SpaceX has successfully launched a four-man crew to orbit on a trip to the International Space Station (ISS). The launch occurred in the early hours of Thursday when the launch vehicle blasted off at 12:34 AM EST from NASA’s Kennedy Space Center in Cape Canaveral, Florida.
“Congratulations to the NASA and SpaceX teams for another history-making mission to the International Space Station! The Commercial Crew Program is proof American ingenuity and leadership in space benefits all of humanity – through ground-breaking science, innovative technology, and newfound partnership,” NASA Administrator Bill Nelson commented on the matter. The mission marks the latest – and sixth – long-term ISS team flown to space by NASA via SpaceX, and the ninth overall crewed flight for Elon Musk’s space company.
“Crew-6 will be busy aboard the International Space Station, conducting over 200 experiments that will help us to prepare for missions to the Moon, Mars, and beyond, as well as improve life here on Earth. We look forward to seeing all that they accomplish,” he added.
The successful lift-off and flight came 72 hours after the initial launch attempt had to be aborted on Monday due to a blockage in the flow of engine-ignition fluid. NASA later said that it had fixed the issue. Nine minutes after achieving lift-off, the lower-stage Falcon booster returned to Earth, landing on the recovery vehicle “Just Read the Instructions” in the Atlantic.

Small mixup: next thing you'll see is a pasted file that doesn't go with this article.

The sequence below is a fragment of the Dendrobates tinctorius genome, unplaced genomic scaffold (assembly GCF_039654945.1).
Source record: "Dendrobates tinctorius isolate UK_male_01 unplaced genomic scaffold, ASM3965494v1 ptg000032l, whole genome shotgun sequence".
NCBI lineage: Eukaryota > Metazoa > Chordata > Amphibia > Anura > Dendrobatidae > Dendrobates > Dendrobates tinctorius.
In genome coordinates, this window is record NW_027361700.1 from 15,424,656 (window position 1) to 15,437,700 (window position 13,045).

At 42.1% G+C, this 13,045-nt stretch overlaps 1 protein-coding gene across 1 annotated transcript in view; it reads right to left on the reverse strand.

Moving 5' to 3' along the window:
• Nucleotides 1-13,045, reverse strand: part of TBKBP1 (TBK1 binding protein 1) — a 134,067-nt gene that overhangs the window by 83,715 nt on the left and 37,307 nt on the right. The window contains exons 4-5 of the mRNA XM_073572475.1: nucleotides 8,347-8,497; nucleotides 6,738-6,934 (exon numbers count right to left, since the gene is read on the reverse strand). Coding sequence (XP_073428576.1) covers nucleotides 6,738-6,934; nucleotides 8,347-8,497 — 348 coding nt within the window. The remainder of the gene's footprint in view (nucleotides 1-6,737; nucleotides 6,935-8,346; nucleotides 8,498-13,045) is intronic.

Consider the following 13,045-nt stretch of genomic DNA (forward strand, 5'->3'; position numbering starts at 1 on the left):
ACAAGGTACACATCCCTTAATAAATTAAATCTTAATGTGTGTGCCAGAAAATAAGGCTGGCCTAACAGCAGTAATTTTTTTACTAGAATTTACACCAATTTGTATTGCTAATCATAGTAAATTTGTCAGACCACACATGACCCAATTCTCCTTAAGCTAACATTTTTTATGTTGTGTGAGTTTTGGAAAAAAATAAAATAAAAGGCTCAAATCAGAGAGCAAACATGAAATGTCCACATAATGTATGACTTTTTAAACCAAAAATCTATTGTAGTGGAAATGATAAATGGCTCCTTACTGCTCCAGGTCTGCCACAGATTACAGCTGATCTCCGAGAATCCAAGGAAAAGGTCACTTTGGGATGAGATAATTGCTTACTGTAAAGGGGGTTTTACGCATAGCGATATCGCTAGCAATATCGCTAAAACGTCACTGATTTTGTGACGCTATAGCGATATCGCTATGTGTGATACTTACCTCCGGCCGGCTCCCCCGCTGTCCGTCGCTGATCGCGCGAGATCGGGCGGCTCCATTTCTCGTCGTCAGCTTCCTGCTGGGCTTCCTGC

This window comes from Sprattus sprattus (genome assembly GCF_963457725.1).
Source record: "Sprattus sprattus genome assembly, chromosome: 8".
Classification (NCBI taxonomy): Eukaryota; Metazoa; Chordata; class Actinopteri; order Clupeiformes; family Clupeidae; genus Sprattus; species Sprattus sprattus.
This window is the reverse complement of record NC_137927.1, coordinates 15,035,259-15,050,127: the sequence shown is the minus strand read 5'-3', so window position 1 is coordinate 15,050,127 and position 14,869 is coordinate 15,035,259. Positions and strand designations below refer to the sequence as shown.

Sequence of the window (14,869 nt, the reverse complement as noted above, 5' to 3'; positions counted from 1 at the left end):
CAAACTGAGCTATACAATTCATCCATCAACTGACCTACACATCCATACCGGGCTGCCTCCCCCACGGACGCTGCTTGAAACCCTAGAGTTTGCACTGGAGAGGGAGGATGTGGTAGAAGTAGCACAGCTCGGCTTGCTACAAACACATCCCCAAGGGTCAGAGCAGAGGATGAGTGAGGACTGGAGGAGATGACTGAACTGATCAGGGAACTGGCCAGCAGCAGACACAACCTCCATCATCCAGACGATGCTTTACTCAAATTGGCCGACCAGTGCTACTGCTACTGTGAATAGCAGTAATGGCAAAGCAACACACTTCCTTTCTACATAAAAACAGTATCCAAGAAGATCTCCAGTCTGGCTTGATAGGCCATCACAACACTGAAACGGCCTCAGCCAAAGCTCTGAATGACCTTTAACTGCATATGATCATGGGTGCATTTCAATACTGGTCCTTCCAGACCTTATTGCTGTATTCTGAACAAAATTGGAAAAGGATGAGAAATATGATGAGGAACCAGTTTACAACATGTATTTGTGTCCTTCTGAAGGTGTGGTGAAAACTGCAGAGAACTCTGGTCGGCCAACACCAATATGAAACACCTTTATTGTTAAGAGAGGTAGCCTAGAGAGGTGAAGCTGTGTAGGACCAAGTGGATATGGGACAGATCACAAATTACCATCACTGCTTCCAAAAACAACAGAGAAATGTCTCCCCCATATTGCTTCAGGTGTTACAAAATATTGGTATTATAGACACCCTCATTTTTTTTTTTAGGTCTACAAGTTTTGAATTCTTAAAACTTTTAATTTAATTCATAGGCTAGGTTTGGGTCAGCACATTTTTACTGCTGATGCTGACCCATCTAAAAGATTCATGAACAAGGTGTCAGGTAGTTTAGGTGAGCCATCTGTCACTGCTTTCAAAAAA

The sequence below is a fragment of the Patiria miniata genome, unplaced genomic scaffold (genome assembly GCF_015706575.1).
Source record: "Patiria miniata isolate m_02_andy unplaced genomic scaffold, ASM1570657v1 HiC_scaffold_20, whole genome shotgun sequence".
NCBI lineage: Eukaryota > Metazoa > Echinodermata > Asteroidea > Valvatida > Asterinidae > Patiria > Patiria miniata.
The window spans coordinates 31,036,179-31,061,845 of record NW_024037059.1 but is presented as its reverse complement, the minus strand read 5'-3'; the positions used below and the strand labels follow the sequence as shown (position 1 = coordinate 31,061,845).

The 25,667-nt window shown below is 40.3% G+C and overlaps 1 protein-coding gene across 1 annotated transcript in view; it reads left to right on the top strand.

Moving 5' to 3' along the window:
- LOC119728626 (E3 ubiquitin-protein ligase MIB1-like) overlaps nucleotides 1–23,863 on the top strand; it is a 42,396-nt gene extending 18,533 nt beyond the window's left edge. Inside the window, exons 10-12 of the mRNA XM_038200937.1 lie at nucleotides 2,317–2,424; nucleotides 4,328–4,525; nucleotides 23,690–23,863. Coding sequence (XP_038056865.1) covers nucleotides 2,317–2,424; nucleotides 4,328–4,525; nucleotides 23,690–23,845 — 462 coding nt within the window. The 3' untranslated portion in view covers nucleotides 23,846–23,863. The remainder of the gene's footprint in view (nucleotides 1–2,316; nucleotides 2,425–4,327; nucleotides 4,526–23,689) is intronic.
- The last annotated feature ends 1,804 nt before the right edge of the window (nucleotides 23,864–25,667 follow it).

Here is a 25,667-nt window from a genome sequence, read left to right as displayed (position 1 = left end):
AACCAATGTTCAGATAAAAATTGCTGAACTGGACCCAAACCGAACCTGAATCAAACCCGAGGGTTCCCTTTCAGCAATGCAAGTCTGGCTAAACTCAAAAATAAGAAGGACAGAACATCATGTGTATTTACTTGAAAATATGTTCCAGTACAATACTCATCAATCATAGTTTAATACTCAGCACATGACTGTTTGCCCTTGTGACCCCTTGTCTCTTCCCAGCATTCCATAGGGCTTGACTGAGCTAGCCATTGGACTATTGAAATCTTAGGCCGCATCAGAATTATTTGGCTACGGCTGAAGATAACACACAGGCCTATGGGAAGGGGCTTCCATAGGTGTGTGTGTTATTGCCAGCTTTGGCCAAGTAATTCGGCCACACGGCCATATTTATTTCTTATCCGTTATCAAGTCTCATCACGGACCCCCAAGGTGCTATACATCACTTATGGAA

The space vehicle chosen for the launch of the Crew-6 mission was a 25-story-tall Falcon 9 rocket (which boasts 9 Merlin engines), which was topped with an autonomously operated Crew Dragon capsule called Endeavour. According to an official release by NASA, the Dragon capsule is slated to reach the ISS and dock at the port in a little over 24 hours – 1:17 AM on March 3, to be precise.
Currently in orbit and en route to the ISS, the Crew-6 mission consists of NASA astronauts Stephen Bowen and Warren Hoburg, along with Sultan Alneyadi (an astronaut from UAE and the second person from his country to fly to space), and Roscosmos cosmonaut Andrey Fedyaev. Bowen, a one-time U.S. Navy submarine officer and veteran of three Space Shuttle flights and seven spacewalks, leads the crew.
Once the Crew 6 team successfully reaches the ISS, they will meet the current occupants of the space station. At present, it consists of 3 NASA astronauts – Frank Rubio, Nicole Mann (the first Native American woman to fly to space), and Josh Cassada – as well as Japanese astronaut Koichi Wakata, and Roscosmos cosmonauts Sergey Prokopyev, Dmitri Petelin, and Anna Kikina.
“For more than two decades, humans have continuously lived and worked aboard the International Space Station,” said Kathryn Lueders, associate administrator for NASA’s Space Operations Mission Directorate in Washington. “Commercial Crew Program missions like Crew-6 are essential so we can continue to maximize the important research possible only in the space station’s unique microgravity environment. Congratulations to the NASA and SpaceX teams on a successful launch! I am looking forward to seeing the crew safely aboard the station.”